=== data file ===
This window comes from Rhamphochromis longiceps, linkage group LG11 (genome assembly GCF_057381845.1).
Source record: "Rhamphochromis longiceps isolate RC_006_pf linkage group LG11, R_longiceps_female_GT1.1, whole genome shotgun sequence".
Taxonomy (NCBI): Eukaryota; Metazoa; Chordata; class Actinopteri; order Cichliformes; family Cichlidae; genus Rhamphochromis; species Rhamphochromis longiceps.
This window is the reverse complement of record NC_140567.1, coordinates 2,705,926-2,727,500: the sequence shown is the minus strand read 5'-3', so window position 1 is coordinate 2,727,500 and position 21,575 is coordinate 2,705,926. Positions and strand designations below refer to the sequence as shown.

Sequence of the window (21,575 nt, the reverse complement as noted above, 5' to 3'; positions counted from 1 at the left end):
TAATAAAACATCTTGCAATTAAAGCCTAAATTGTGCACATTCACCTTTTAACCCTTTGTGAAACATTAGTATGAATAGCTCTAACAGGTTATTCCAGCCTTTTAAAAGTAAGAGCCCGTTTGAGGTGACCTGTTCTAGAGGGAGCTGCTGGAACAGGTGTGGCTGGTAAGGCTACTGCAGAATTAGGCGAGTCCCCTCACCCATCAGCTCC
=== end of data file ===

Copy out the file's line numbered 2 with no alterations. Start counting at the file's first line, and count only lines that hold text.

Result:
Source record: "Rhamphochromis longiceps isolate RC_006_pf linkage group LG11, R_longiceps_female_GT1.1, whole genome shotgun sequence".